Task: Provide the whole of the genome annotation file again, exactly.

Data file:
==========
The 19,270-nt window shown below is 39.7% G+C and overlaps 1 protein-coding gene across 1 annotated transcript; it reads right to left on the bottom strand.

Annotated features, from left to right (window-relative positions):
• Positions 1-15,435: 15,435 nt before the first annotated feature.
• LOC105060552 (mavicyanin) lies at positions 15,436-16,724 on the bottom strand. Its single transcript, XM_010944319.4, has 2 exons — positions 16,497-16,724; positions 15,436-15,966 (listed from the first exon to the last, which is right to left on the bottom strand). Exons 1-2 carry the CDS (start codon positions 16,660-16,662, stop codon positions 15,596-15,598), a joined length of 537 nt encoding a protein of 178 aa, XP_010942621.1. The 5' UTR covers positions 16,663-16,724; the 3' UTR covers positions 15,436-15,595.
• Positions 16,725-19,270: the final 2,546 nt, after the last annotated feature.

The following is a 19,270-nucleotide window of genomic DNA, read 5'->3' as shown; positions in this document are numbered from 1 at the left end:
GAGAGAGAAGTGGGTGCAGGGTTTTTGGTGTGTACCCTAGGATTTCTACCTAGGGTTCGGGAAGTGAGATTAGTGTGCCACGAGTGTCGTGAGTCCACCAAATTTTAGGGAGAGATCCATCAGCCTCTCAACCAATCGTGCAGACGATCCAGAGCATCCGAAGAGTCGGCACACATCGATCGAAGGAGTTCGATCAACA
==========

The 19,270-nt window shown below is 39.7% G+C and overlaps 1 protein-coding gene across 1 annotated transcript; it reads right to left on the bottom strand.

Annotated features, from left to right (window-relative positions):
• Positions 1-15,435: 15,435 nt before the first annotated feature.
• LOC105060552 (mavicyanin) lies at positions 15,436-16,724 on the bottom strand. Its single transcript, XM_010944319.4, has 2 exons — positions 16,497-16,724; positions 15,436-15,966 (listed from the first exon to the last, which is right to left on the bottom strand). Exons 1-2 carry the CDS (start codon positions 16,660-16,662, stop codon positions 15,596-15,598), a joined length of 537 nt encoding a protein of 178 aa, XP_010942621.1. The 5' UTR covers positions 16,663-16,724; the 3' UTR covers positions 15,436-15,595.
• Positions 16,725-19,270: the final 2,546 nt, after the last annotated feature.

The following is a 19,270-nucleotide window of genomic DNA, read 5'->3' as shown; positions in this document are numbered from 1 at the left end:
GAGAGAGAAGTGGGTGCAGGGTTTTTGGTGTGTACCCTAGGATTTCTACCTAGGGTTCGGGAAGTGAGATTAGTGTGCCACGAGTGTCGTGAGTCCACCAAATTTTAGGGAGAGATCCATCAGCCTCTCAACCAATCGTGCAGACGATCCAGAGCATCCGAAGAGTCGGCACACATCGATCGAAGGAGTTCGATCAACA